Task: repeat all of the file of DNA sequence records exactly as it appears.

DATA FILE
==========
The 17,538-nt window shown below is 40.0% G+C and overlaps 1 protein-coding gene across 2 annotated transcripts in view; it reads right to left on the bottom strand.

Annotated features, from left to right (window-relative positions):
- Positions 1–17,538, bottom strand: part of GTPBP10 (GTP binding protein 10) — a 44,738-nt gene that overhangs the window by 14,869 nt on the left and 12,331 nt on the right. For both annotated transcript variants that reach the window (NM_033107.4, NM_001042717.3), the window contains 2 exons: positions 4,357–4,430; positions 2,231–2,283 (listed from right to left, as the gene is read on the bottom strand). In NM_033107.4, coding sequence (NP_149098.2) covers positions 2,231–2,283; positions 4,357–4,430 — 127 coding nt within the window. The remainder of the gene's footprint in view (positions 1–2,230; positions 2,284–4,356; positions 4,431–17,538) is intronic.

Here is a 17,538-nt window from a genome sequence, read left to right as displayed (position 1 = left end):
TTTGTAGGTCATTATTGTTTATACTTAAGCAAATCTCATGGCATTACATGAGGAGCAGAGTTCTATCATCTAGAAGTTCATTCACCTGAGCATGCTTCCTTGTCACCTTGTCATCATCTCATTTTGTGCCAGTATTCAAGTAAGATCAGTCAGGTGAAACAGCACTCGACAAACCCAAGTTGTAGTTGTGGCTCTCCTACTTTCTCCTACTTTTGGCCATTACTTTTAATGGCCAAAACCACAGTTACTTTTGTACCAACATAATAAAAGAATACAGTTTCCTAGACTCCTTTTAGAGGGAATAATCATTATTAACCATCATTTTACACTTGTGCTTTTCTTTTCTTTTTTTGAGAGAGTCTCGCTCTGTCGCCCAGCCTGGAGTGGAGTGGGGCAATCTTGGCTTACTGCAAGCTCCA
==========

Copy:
The 17,538-nt window shown below is 40.0% G+C and overlaps 1 protein-coding gene across 2 annotated transcripts in view; it reads right to left on the bottom strand.

Annotated features, from left to right (window-relative positions):
- Positions 1–17,538, bottom strand: part of GTPBP10 (GTP binding protein 10) — a 44,738-nt gene that overhangs the window by 14,869 nt on the left and 12,331 nt on the right. For both annotated transcript variants that reach the window (NM_033107.4, NM_001042717.3), the window contains 2 exons: positions 4,357–4,430; positions 2,231–2,283 (listed from right to left, as the gene is read on the bottom strand). In NM_033107.4, coding sequence (NP_149098.2) covers positions 2,231–2,283; positions 4,357–4,430 — 127 coding nt within the window. The remainder of the gene's footprint in view (positions 1–2,230; positions 2,284–4,356; positions 4,431–17,538) is intronic.

Here is a 17,538-nt window from a genome sequence, read left to right as displayed (position 1 = left end):
TTTGTAGGTCATTATTGTTTATACTTAAGCAAATCTCATGGCATTACATGAGGAGCAGAGTTCTATCATCTAGAAGTTCATTCACCTGAGCATGCTTCCTTGTCACCTTGTCATCATCTCATTTTGTGCCAGTATTCAAGTAAGATCAGTCAGGTGAAACAGCACTCGACAAACCCAAGTTGTAGTTGTGGCTCTCCTACTTTCTCCTACTTTTGGCCATTACTTTTAATGGCCAAAACCACAGTTACTTTTGTACCAACATAATAAAAGAATACAGTTTCCTAGACTCCTTTTAGAGGGAATAATCATTATTAACCATCATTTTACACTTGTGCTTTTCTTTTCTTTTTTTGAGAGAGTCTCGCTCTGTCGCCCAGCCTGGAGTGGAGTGGGGCAATCTTGGCTTACTGCAAGCTCCA